In 2005, Glenn sought the District 2 Council seat unopposed.
In 2009, he again ran unopposed for the District 2 seat, but soon after winning the seat, announced a run for El Paso County commissioner. He won the seat in November 2010 with 79 percent of the vote.
In 2014, he ran for re-election and won with 80 percent of the vote. As a commissioner, he mounted his failed U.S. Senate bid, captured the Republican nomination but lost to Bennet by 6 points after information surfaced of his involvement in high school in a disturbance involving his dad.
In 2017, he lost his bid for the GOP nomination in Congressional District 5, a seat held by Doug Lamborn.
Since then, Glenn has practiced law and served as legal director for TESSA, a nonprofit that helps victims of domestic violence.
Glenn has served in leadership roles in the local GOP and advocated for tax limitation, including his desire to shut down the U.S. Department of Education.
He espouses a deep Christian faith, saying on his website that “I literally turned my life over to the Lord….” His wife, Jane Northrup Glenn, is seeking an at-large Council seat in the April 4 city election. He has two daughters.
Longinos Gonzalez Jr., 53: He was first elected to an El Paso County Commission seat in 2016 over Democrat Liz Rosenbaum with 62 percent of the vote. He was reelected in 2020, capturing 56 percent of the vote over two
An Air Force Academy grad and retired Air Force lieutenant colonel, Gonzalez taught Aerospace Studies for three years at the University of Southern California and middle school science in Harrison School District 2.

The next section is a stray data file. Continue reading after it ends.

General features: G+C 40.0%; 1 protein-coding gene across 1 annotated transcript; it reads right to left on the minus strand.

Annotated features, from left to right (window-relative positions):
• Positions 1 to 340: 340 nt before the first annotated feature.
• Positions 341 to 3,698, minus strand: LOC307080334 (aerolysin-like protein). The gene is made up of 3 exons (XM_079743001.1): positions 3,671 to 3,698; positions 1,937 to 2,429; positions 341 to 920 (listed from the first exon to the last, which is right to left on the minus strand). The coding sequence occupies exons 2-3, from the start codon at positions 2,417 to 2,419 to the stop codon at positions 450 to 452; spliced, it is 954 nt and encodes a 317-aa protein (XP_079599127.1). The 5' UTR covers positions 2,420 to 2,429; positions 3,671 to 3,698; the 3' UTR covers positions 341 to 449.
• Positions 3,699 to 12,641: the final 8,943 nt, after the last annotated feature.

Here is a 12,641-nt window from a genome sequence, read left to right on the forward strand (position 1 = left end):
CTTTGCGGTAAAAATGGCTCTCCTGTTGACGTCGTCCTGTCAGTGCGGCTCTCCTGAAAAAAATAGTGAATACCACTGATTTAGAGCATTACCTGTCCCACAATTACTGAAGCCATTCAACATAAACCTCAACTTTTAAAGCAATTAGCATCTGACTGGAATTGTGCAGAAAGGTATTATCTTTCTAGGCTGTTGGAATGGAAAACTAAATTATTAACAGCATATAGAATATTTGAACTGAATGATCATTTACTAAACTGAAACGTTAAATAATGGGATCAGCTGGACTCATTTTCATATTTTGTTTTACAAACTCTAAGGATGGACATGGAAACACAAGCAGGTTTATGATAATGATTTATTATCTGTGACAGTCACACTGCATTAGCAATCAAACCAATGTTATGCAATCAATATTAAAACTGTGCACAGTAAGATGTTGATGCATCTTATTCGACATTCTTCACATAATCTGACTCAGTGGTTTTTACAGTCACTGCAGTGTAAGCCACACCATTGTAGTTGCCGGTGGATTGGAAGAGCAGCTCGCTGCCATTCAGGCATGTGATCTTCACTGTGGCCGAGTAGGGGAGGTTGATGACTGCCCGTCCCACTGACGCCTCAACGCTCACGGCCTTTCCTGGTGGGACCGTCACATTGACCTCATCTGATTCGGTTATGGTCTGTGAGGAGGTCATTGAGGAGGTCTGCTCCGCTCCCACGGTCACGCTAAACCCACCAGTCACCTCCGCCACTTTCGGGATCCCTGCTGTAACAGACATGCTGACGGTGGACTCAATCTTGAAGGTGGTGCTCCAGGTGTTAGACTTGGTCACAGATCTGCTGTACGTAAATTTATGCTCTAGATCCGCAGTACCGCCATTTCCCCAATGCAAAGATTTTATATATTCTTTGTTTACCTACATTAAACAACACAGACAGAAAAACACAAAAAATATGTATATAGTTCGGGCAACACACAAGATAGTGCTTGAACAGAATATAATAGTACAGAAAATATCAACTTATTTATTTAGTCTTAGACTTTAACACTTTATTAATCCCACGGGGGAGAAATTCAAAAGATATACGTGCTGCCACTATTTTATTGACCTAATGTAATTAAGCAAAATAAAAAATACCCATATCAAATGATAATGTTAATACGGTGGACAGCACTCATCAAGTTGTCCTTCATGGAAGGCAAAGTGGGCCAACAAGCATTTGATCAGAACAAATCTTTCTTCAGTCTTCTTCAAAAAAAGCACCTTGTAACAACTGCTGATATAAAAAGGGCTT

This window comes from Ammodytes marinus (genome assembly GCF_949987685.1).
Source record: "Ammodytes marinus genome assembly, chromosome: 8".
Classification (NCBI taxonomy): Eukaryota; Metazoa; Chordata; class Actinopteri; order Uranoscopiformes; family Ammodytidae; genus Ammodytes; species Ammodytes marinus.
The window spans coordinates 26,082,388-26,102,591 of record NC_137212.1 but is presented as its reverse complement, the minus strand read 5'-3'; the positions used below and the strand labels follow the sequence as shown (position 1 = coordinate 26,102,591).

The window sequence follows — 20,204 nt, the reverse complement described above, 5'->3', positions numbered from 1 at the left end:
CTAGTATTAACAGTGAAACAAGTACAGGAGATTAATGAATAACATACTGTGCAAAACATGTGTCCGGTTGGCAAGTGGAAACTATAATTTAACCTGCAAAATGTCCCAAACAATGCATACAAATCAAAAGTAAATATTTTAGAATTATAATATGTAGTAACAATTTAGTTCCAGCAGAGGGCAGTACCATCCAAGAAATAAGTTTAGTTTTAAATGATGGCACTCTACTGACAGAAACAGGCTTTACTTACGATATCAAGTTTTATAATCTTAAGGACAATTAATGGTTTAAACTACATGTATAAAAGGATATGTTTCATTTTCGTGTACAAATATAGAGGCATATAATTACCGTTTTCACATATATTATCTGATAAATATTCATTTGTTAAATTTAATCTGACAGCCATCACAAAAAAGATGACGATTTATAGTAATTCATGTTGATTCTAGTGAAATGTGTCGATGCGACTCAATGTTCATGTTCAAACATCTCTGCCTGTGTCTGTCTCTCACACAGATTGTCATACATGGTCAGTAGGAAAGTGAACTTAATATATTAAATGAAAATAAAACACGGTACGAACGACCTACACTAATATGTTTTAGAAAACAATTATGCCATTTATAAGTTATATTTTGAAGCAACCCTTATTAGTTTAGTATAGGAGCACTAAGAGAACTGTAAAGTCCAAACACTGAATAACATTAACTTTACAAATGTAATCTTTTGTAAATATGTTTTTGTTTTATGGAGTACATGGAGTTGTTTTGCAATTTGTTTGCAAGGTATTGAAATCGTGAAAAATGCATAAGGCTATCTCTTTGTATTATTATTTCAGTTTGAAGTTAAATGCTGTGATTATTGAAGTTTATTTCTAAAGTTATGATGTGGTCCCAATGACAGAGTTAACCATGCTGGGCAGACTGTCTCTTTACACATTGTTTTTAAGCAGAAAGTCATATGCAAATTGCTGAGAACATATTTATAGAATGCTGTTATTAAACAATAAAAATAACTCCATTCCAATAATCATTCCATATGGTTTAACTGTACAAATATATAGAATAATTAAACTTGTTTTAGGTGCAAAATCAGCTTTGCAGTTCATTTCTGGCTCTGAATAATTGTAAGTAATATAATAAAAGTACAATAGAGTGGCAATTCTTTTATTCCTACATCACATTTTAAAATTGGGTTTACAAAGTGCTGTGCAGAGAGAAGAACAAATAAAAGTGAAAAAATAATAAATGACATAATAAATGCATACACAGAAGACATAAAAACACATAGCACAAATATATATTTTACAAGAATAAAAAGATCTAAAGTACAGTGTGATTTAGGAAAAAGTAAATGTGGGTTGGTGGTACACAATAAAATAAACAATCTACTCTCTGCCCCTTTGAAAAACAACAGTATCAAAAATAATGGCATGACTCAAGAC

He ran for an at-large seat on City Council in 2015 but lost.
He espouses conservative philosophy, including a vow to “stop the tax increase proposals the City continues to pursue every other year.” It’s worth noting that most of those tax increases submitted to city voters have been approved.
Gonzalez, along with other commissioners, objected to imposing a mask mandate in mid-2020, even as the COVID virus spread and before the vaccine was available. He also opposed vaccine mandates and refused to disclose to the Indy in the spring of 2021 whether he had obtained the COVID vaccine.
Gonzalez previously served on Colorado Springs’ Public Safety Sales Tax Oversight Committee, on the board of the Colorado Springs Hispanic Business Chamber and on boards for veterans’ services.
He is not married.
Yemi Mobolade, 44: A resident of Colorado Springs since 2010, Mobolade is a small businessman who immigrated from West Africa and became a citizen, his website says.
He’s never held elective office and doesn’t identify with either party.
He moved here to start a church and later worked at First Presbyterian Church as a pastor. He then founded COSILoveYou and CityServe Day, a nonprofit that strives to unite churches of various denominations.
Mobolade co-founded restaurants Good Neighbors Meeting House and The Wild Goose Meeting House in Colorado Springs, as well as Niche Coaching and Consulting, a business aimed at helping business leaders.
He’s also served on the Thrive Network of Southeast Colorado Springs Board of Directors, Downtown Partnership of Colorado Springs Board of Directors, Springs Rescue Mission Board of Directors, Pikes Peak Community College President’s Advisory Council, Cultural Office of the Pikes Peak Region Board of Directors, Men’s Xchange Board of Directors, Pikes Peak Small Business Development Center Advisory Board, Pikes Peak Workforce Center Workforce Development Board, and COSILoveYou Board of Directors.